Finally, key dates in the manifesto, including the date for the rampage itself (July 22), are linked to key dates in the history of the Christian crusades. “Celebrate us, the martyrs of the conservative revolution,” a video attributed to Breivik reads, “for we will soon dine in the Kingdom of Heaven.”

Osama bin Laden was a Muslim terrorist. Yes, he twisted the Quran and the Islamic tradition in directions most Muslims would not countenance. But he rooted his hate and his terrorism in that text and that tradition. So Muslims, as I have long argued, have a responsibility to speak out forcefully against Bin Laden and to look hard at the resources in their tradition that work to promote such evil.

If he did what he has alleged to have done, Anders Breivik is a Christian terrorist.

This is the New York Times’ complete round-up. It’s worth a read.

The newspaper Dagbladet has a page commemorating the dead.

> Thirty thousand Israelis marched in Tel Aviv last night; has the the Arab Spring found the Promised Land?

These protests, which began as explicit anger at the rising rental prices in cities across the country, have been fueled by the response of Netanyahu’s government, which initially, with hostile rhetoric, dismissed them as being part of a large, leftwing movement being funded by outfits such as the New Israel Fund. The initial rhetoric, which claimed that the protests were not about anything other than the “Zionist Left’s” political agenda, only served to increase protesters’ anger and resolve.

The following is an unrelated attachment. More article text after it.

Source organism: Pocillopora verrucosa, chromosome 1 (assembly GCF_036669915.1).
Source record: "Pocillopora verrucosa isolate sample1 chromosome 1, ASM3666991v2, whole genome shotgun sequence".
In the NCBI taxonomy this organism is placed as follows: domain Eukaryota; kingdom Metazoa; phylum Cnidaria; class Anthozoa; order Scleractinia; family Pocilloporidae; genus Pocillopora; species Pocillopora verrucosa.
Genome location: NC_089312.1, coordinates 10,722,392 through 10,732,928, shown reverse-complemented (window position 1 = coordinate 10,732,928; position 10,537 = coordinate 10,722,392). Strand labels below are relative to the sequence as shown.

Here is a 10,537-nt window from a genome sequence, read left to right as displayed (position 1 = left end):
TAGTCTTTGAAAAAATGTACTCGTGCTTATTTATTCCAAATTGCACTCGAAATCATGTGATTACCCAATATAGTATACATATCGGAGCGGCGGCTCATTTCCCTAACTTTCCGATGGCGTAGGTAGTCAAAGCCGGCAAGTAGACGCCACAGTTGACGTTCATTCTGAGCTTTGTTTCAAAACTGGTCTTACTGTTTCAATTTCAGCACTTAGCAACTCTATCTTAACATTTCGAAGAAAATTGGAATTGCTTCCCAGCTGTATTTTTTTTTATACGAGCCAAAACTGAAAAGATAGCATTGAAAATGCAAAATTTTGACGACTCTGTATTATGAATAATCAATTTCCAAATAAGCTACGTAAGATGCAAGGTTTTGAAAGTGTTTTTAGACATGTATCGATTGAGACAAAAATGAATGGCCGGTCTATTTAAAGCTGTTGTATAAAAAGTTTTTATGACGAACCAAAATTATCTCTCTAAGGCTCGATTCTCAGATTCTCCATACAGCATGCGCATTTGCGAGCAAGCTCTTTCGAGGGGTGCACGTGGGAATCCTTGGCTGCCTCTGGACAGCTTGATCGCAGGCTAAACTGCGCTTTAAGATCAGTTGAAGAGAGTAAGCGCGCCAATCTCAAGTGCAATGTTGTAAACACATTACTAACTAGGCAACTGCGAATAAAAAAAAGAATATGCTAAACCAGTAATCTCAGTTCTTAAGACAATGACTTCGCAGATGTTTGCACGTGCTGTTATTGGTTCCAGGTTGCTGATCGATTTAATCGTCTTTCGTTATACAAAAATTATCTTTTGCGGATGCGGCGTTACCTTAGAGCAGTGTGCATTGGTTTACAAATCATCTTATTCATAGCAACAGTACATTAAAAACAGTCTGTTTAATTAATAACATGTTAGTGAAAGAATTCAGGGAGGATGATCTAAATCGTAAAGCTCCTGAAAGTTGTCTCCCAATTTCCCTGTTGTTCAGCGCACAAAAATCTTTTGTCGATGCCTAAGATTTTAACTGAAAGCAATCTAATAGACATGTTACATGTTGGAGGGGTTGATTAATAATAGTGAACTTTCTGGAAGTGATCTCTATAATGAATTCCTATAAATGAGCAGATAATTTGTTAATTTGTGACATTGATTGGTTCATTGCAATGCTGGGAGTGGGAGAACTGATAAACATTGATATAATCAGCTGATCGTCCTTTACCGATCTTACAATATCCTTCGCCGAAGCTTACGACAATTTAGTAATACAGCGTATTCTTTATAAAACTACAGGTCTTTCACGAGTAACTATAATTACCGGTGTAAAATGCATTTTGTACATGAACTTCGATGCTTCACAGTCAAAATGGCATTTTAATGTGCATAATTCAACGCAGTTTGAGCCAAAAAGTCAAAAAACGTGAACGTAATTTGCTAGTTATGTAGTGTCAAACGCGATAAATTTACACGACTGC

These reactions from Netanyahu and other government officials have served to broaden the protests, which have now moved from rent prices to a host of social justice issues: women’s rights, union rights and education reform, among other things, with general chants of “revolution” heard on the streets last night.

> Hungary has destroyed all of its Monsanto GMO cornfields.

Almost 1000 acres of maize found to have been grown with genetically modified seeds have been destroyed throughout Hungary deputy state secretary of the Ministry of Rural Development Lajos Bognar said. The GMO maize has been ploughed under, said Lajos Bognar, but pollen has not spread from the maize, he added.

> The Lithuanian Holocaust has mostly been forgotten. In 2007, a memorial commemorating the 72,000 Jewish victims was spray-painted with the words “Hitler was right.”

Why has the desecration of such a place escaped our notice? When the “Arbeit macht frei” sign was stolen in late 2009 from the gates of Auschwitz, an international scandal ensued, and the thieves (a Swedish neo-Nazi and two Polish accomplices) were apprehended. Perhaps reporters and editors in western Europe and the US do not associate places like Ponary with the Holocaust. Our imaginations are dominated by Auschwitz, even though more far more Jews were shot at places like Ponary than were murdered in its gas chambers.

> Seventy-eight people were killed when a military plane apparently missed the runway and crashed in  Morocco in the southern end of the country.

> Tina Fey continues to be awesome. Christopher Hitchens, relatedly, is kind of a tool. (Thanks to Spoon for the link!)

> Severus Snape was based on a real person!

In retrospect, Nettleship described himself as “a short-tempered chemistry teacher with long hair … [and a] gloomy, malodorous laboratory” who enjoyed picking on students, particularly bright students like Rowling. Which was why it was kind of weird that it took reporters straight up asking him if he was Snape before he figured it out. Even his wife knew the connection, but, tellingly, was too scared to bring it up.

> A guy in Bangkok was arrested after trying to smuggle 50 snakes onto a plane. Let the jokes commence.

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Written by whackanarwhal

July 26, 2011 at 8:49 pm

Posted in Uncategorized